Ever wondered why it is called a Chilli when in fact, it is very hot? I mean, come on. This thing is extremely hot in the mouth, literally. Why the heck will you name it a Chilli then?
Over the years, it has taken up different variations in spelling and pronunciation, according to tonality and nationality.
So, at the moment, this particular commodity has three different variations of spelling and pronunciation: Chile, Chili, and Chilli. The plural versions Chillis and Chillies are accepted.
Anyways, this article is not about the spelling of chilies, but about chili plant growing stages, which include the planting of the seed, germination, flowing, and maturity stage.
First, we will learn more about chili plants, and when best to plant chili plants, then we’ll look at their growing stages one after the other.
What are Chilli Plants?
The chili pepper is one of the berry-fruit of plants from the genus Capsicum, which is a member of the nightshade family called the Solanaceae.
Chilli peppers are famous for their wide use in many different cuisines from different parts of the world as a spice to add pungent 'heat' to the dishes.
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Capsaicin plus its related compounds identified as capsaicinoids are the substances giving chili peppers their intensity when ingested into any delicacy or applied topically.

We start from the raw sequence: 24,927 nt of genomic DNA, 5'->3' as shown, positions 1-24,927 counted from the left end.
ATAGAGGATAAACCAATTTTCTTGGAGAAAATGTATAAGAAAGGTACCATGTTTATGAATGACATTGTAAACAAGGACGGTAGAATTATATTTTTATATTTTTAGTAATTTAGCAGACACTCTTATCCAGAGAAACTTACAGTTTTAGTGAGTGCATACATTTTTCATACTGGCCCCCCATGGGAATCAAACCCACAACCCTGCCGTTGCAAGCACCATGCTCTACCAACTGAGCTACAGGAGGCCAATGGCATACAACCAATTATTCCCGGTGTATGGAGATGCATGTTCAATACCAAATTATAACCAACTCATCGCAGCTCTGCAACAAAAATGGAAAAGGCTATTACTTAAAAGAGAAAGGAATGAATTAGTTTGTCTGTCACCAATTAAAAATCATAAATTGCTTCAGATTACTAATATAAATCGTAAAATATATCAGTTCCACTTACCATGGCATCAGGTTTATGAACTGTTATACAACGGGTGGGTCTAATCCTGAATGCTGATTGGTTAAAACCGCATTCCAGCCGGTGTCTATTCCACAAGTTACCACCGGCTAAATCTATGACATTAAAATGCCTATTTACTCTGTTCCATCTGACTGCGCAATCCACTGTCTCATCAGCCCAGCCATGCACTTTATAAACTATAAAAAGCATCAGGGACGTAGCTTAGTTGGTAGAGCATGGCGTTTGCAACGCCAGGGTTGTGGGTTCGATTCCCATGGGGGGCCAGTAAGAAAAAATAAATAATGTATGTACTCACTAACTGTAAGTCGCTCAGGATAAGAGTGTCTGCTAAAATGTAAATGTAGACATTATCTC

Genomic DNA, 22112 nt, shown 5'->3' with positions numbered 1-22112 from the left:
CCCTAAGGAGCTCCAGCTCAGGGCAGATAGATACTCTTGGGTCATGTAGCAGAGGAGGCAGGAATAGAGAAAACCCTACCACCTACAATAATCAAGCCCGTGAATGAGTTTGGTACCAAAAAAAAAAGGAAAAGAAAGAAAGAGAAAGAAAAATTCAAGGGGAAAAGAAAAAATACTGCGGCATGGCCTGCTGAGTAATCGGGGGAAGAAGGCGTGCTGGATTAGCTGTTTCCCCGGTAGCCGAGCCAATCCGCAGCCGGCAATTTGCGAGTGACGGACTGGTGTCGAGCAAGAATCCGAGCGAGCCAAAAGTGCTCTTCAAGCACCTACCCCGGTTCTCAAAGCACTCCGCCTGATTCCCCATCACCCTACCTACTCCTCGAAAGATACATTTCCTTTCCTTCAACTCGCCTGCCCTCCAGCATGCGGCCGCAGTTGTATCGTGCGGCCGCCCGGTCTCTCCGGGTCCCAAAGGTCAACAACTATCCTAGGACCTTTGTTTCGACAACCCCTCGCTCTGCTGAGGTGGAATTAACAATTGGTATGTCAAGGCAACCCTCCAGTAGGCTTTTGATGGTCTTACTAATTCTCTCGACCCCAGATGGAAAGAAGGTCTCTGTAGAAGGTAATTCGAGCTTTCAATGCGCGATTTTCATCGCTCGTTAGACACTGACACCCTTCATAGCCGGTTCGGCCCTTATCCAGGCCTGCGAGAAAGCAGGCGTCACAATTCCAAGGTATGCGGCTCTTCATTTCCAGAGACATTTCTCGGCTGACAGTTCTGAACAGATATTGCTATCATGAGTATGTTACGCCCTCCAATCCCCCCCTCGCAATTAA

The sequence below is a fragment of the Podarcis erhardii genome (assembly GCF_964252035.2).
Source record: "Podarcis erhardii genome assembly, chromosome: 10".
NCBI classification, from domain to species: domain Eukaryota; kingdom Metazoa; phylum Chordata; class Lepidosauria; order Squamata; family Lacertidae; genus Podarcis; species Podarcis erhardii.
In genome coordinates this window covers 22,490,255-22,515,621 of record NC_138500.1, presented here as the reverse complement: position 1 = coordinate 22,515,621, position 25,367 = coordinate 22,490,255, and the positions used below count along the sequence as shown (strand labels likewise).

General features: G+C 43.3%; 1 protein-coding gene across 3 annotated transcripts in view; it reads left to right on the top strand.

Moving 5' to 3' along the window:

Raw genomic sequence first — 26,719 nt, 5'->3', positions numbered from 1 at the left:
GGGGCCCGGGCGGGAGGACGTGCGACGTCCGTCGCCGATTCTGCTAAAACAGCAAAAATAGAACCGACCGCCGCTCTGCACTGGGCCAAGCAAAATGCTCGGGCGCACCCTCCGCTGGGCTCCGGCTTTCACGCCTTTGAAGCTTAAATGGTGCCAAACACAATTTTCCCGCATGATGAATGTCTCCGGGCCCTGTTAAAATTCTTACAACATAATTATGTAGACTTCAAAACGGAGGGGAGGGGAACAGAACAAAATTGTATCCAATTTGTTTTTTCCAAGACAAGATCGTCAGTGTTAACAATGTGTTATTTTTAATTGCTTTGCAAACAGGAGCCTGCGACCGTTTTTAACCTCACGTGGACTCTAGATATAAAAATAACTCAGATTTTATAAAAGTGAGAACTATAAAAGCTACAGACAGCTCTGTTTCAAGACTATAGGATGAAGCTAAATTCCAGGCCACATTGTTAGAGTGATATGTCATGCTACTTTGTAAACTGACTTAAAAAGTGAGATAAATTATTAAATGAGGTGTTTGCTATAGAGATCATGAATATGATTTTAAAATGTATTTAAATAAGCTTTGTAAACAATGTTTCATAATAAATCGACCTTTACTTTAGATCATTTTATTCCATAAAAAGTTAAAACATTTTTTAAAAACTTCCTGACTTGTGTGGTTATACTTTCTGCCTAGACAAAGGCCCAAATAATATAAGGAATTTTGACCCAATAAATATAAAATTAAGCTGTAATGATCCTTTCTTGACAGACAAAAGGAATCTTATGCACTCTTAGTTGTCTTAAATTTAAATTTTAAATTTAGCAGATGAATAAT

Chillis leaves vary from small to medium-sized; they can be shiny or dark green. The chili peppers' fruit also varies widely depending on size and shape; they are green to start with. Most of them ripen to a rich red, but it doesn't stop there.
They can also be orange in color, yellow, purple, or even brown.
They may hang facing the ground, or they can grow facing up. There are also ones with ornamental qualities that are freckled with spots.
Chillis are grown worldwide today; they grow chillis over China, India, Turkey, Spain, even Indonesia. But all the green chili peppers they produce put together do not even come near half the Chillis produced from China.
Yep! China is the single largest producer of green Chilli pepper, Guinness book of records winning!
The chili types not only vary in size and color, but they vary widely also with the intensity of their hotness! If you grow chillis for personal consumption, take our advice. Choose your variety with care.
When is Chilli Plant Growing Season?
It's best to start sowing your Chilli seeds from January and February indoors.
Even though there's no harm in sowing the seeds even till the end of March, note that sowing early gives your chillis plenty of time to ripen and grow before the end of summer.
FUN FACT: The hottest varieties need the longest growing period.